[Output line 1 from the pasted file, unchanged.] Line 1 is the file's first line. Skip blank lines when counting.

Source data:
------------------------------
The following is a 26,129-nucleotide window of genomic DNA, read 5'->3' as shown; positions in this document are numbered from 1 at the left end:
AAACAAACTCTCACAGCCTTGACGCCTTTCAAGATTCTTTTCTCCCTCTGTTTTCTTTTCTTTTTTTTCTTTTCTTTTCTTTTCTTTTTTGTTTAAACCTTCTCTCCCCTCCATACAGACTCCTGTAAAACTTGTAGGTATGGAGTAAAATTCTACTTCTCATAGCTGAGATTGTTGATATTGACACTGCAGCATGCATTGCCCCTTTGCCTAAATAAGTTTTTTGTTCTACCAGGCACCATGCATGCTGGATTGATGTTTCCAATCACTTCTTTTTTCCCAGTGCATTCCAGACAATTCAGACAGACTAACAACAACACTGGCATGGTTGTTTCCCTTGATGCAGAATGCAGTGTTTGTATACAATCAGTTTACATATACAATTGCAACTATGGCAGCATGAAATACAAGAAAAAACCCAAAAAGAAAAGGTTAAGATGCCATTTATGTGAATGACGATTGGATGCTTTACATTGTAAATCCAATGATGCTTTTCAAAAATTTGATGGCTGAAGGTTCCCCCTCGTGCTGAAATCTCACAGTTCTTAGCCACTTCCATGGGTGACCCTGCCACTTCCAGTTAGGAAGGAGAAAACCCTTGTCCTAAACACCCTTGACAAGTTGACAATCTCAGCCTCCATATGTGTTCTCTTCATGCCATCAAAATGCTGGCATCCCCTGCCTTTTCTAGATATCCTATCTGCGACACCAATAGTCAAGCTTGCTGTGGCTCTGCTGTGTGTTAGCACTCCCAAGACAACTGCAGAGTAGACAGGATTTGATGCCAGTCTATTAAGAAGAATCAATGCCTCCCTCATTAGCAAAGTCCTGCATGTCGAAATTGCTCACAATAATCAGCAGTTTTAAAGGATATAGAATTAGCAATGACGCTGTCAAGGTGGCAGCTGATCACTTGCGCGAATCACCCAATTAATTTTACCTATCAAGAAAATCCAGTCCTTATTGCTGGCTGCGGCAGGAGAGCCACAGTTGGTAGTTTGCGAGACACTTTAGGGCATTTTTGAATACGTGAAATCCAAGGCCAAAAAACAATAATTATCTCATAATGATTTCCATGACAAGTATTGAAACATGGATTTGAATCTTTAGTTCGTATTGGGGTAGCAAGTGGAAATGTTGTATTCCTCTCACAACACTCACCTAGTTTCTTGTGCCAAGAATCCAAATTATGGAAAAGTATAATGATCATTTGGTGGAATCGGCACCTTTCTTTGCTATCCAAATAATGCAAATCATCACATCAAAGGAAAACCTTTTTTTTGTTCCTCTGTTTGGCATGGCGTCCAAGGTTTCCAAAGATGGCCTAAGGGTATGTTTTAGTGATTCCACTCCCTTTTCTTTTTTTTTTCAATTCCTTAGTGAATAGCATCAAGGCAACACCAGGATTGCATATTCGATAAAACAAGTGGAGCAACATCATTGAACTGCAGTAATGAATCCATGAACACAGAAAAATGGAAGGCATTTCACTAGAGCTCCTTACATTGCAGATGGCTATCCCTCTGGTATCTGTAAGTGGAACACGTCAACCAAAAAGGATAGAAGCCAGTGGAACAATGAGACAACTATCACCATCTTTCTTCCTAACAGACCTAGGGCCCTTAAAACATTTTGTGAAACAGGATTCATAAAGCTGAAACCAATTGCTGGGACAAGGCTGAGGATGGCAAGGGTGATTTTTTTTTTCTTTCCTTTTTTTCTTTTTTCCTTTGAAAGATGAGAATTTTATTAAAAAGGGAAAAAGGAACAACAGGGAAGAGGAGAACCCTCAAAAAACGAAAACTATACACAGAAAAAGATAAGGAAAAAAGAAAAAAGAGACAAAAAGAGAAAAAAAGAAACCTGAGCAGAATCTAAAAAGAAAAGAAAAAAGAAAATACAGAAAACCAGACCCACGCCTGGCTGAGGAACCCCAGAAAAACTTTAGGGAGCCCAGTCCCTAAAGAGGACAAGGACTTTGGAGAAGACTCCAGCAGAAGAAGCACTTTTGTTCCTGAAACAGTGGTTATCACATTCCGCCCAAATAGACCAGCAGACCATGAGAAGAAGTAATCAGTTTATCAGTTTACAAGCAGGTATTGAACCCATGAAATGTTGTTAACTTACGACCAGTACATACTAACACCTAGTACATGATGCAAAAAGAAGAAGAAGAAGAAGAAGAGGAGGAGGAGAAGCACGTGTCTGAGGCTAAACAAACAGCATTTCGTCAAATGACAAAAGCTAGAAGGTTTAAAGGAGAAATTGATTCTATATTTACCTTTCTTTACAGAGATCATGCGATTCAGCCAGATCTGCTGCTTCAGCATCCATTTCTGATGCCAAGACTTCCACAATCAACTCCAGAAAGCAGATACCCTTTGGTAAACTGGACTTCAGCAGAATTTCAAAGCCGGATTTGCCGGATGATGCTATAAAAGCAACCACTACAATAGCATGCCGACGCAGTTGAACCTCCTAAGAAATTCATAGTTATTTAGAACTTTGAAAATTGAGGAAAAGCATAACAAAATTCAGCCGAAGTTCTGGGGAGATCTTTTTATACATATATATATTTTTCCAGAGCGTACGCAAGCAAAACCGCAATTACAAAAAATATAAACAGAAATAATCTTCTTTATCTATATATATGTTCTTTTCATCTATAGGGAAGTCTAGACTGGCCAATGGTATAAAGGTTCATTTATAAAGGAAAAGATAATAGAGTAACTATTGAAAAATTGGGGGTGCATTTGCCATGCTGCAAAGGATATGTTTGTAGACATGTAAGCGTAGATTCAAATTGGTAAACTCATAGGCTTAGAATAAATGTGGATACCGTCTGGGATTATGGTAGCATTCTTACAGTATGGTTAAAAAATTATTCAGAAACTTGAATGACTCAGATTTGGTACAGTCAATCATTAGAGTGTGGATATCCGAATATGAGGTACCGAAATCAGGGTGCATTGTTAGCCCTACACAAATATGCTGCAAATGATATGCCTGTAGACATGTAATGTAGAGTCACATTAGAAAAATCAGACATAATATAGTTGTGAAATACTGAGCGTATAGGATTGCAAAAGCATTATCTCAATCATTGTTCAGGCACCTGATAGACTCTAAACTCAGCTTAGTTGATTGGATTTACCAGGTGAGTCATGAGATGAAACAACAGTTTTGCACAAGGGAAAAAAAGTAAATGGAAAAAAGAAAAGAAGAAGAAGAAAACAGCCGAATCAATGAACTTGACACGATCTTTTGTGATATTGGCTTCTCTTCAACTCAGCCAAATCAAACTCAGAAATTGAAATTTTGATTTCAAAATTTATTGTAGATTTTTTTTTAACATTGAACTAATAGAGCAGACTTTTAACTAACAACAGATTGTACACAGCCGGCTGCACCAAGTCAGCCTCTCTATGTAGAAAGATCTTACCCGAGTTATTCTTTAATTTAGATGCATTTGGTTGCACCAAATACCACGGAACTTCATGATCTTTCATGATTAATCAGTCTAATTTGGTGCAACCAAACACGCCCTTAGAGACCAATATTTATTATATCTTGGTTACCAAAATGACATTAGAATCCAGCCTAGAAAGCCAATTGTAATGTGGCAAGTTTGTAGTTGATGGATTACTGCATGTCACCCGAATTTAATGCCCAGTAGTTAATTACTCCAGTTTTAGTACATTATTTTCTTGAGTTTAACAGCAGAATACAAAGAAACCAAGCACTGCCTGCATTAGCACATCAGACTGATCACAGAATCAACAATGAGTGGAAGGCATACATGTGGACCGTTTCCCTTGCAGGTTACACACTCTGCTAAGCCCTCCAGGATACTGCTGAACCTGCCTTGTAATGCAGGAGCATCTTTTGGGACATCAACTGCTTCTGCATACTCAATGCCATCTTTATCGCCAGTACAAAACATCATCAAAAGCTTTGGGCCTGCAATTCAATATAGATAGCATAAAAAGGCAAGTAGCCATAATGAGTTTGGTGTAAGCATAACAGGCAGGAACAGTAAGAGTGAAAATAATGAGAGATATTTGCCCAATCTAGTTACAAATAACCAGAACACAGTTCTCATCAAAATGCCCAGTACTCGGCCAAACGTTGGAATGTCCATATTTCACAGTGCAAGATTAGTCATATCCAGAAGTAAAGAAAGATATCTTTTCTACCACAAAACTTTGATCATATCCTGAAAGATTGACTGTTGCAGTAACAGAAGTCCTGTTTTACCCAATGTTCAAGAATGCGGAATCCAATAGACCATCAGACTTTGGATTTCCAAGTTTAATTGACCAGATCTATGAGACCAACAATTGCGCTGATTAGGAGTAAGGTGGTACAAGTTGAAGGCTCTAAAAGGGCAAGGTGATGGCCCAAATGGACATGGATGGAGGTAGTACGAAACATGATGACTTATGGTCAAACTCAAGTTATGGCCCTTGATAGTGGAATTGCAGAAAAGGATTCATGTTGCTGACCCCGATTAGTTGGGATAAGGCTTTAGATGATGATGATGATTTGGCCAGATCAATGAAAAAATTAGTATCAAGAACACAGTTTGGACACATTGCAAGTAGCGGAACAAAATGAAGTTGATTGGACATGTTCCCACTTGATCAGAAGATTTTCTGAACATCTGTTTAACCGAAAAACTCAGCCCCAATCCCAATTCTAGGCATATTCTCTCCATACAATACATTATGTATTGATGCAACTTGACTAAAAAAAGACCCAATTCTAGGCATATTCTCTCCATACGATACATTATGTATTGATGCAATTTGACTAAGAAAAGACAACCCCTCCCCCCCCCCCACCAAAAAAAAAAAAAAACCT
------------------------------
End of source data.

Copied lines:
The following is a 26,129-nucleotide window of genomic DNA, read 5'->3' as shown; positions in this document are numbered from 1 at the left end: